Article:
Figure 4
figure 4

Correlations between the brain connectivity variables and brain canonical variate (brain scores of all subjects) of the second CCA mode in sagittal (left and right) and axial view (middle). (a) Top 20 most positively and top 20 most negatively correlated brain connections. The thickness of the edges is proportional to the absolute correlation (red for positive correlations and blue for negative correlations). (b) Top 20 most positively and top 20 most negatively correlated brain connections summarized by nodes. Node size is proportional to the mean absolute correlation. Nodes are colour coded by resting state networks assigning each node to one of the 7 cortical networks (based on the maximal surface based overlap) described in Yeo et al.44 or the subcortex. The list of correlation values and respective labels can be found in Supplementary Table S4.

For the second mode, the most positively correlated behavioural variables (Fig. 2b) related to measures of mental well-being, self-esteem, confidence, while the most negatively associated related to age, depression-related symptoms, drinking habits, suicidal thoughts and sexual abuse. Thus, this second mode captures a well-being/distress axis, along which individuals vary from high mental well-being through to distress (for details, see Supplementary Table S3). The brain connections most positively correlated (depicted in red edges in Fig. 4) with this CCA mode included nodes involving mainly the default mode and subcortical networks (thalamus); brain connections most negatively correlated (depicted in blue edges in Fig. 4) included nodes within the dorsal and ventral attention networks and the visual and somatomotor networks. A largely similar overall pattern of networks was observed using different thresholds of top connections (Supplementary Fig. S3). In addition, when looking at the 0.5% most positively correlated connections (top 302 connections), the limbic and frontoparietal networks also appeared positively correlated with the second mode (including cortico-cortical connections and subcortical connections mostly with the thalamus, putamen and accumbens nucleus). The list of 20 brain connections most positively/negatively associated with the second mode and their assignment to anatomical regions are described in Supplementary Table S4 and displayed on Supplementary Fig. S5.

As validation of our model, we also applied a multiple hold-out framework (Supplementary Methods and Fig. S6) and found one brain-behaviour mode of covariation (Supplementary Fig. S7), based on ten PCA components (d = 10), which explained 40% and 47% of the behaviour and brain connectivity variance, respectively. Importantly, the distribution of subjects along the CCA main axis showed the same trend in the training and test sets (Supplementary Fig. S8). When ranking the original behavioural and connectivity variables according to their correlation with the subjects’ brain and behaviour scores, we obtained a very similar overall ranking for both the permutation and hold-out frameworks (Supplementary Fig. S9). However, the overlap was not very large when we considered alone the top 20 most positively and top 20 most negatively correlated behavioural and brain variables (Supplementary Tables S1 and S2 and Tables S5 and S6). Indeed, the scatter plots in Supplementary Fig. S9 show that only 11 brain connectivity and 11 behavioural variables overlapped when those top variables were chosen. This might be explained by the fact that we are just displaying the very top variables ranked according to their correlation value, and some correlation values simply differ from each other on the fourth decimal place. However, we can see that the overlap is more extended when the top 5% most positively and top 5% most negatively correlated variables are selected (Supplementary Fig. S9).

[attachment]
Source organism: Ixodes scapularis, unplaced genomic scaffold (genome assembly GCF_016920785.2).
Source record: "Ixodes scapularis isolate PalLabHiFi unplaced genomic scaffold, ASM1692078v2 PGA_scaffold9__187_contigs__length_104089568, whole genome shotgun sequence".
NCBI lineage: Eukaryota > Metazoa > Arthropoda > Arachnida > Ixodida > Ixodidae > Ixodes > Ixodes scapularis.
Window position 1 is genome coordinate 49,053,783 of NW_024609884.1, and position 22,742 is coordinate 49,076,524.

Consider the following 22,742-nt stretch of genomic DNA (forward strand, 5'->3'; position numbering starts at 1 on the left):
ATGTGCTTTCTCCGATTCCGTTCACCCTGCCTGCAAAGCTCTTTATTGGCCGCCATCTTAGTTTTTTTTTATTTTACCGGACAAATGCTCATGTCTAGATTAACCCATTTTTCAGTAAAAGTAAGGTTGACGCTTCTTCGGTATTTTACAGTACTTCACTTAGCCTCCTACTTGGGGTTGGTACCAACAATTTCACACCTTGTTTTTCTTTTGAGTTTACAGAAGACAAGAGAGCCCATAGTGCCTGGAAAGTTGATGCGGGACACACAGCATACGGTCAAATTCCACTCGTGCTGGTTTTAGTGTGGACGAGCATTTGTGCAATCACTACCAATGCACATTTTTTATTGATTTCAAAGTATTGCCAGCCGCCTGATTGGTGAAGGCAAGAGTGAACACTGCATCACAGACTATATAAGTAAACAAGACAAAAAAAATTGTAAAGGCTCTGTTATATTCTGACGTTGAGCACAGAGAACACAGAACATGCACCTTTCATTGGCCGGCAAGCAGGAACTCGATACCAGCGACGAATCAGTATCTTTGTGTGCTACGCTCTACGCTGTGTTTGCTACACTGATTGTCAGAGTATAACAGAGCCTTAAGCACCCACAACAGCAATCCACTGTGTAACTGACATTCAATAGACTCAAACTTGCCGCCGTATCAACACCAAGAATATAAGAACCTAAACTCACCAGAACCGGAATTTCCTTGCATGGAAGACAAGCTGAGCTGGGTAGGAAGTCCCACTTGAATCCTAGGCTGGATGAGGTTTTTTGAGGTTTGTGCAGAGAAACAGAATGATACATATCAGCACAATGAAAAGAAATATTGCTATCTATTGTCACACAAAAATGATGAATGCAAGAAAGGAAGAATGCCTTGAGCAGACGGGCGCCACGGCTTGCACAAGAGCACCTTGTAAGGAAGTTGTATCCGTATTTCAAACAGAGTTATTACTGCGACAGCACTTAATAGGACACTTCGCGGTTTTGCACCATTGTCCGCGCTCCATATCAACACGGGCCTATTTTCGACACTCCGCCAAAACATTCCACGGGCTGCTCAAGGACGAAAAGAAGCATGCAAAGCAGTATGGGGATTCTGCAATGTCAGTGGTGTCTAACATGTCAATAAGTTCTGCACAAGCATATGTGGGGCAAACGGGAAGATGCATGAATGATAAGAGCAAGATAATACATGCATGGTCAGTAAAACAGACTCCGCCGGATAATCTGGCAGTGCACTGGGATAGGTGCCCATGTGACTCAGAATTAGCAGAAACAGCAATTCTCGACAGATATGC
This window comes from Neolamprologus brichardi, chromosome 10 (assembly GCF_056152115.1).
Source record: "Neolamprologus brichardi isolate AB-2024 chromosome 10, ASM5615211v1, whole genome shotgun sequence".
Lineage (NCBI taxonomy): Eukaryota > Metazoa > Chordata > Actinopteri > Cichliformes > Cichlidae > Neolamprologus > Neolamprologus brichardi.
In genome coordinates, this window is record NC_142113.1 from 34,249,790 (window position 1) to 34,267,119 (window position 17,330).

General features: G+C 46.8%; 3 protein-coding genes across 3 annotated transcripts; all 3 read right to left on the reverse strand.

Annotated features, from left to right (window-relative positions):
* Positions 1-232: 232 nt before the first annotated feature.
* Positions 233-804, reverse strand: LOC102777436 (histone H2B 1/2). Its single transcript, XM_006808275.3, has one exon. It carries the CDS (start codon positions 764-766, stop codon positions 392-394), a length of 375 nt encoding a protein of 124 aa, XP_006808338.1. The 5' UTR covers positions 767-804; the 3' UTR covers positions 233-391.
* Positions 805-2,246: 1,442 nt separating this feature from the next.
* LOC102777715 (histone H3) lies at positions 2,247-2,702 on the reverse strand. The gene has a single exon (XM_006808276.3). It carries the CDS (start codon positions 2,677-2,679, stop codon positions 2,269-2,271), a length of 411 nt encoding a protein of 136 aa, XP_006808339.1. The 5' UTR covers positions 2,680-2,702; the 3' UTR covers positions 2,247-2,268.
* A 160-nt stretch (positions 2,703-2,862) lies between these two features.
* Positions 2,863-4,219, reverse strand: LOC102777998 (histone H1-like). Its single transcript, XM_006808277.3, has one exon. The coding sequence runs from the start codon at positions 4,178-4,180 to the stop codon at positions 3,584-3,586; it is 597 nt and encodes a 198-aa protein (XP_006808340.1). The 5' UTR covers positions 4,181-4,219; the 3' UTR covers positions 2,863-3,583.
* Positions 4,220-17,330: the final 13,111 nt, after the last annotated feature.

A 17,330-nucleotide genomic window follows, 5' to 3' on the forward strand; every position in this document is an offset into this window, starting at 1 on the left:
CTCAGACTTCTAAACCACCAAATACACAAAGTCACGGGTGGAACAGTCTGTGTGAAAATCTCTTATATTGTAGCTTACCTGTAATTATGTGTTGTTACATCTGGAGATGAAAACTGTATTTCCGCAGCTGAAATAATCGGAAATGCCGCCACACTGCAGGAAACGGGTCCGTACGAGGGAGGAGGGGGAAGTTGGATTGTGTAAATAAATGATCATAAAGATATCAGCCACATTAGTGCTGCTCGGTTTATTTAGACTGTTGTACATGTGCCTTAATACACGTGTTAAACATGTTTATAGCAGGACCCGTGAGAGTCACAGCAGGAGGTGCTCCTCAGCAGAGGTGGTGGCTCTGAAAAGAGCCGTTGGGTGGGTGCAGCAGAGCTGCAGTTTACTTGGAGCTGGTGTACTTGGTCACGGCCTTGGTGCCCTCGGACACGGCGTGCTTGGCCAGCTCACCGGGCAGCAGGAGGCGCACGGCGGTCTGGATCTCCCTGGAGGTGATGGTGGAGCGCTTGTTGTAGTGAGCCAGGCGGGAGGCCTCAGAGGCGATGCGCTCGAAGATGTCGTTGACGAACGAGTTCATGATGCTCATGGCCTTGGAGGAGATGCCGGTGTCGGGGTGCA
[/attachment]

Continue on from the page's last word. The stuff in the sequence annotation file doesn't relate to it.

In summary, leveraging both resting-state fMRI and behavioural data within a multivariate analysis framework, we identified two brain-behaviour modes of covariation in a sample of 306 adolescents and young adults. The first CCA mode relates to an externalization/internalization axis which is associated with sex. Specifically, it suggests that males are more susceptible to disruptive behaviour and alcohol use, whilst females are more susceptible to depression and self-harm. The second CCA mode relates to a well-being/distress axis which covers positive symptoms of well-being on one side and negative symptoms related to depression, suicidal thoughts, history of sexual abuse and alcohol use on the other side. Both modes are also associated with age, which could be expected considering that the sample age range covers an important developmental period. Importantly, the brain networks related to both CCA modes align well with models of brain development highlighting the sequential maturation of subcortical and cortical regions in adolescence19,20 and models of psychopathology17,18.

Both CCA modes are conceptually associated with broadly described depressive psychopathology and can hence be seen as helping refine this clinical concept. It is therefore important to understand whether they capture distinctions in brain connectivity profiles alone or capture also distinctions in descriptive psychopathology. At first glance, the behavioural items common to both modes of depression, such as e.g. “…life was not worth living”, “I thought about dying”, “I cried a lot” might support the former hypothesis. Nevertheless, there are three clear differences: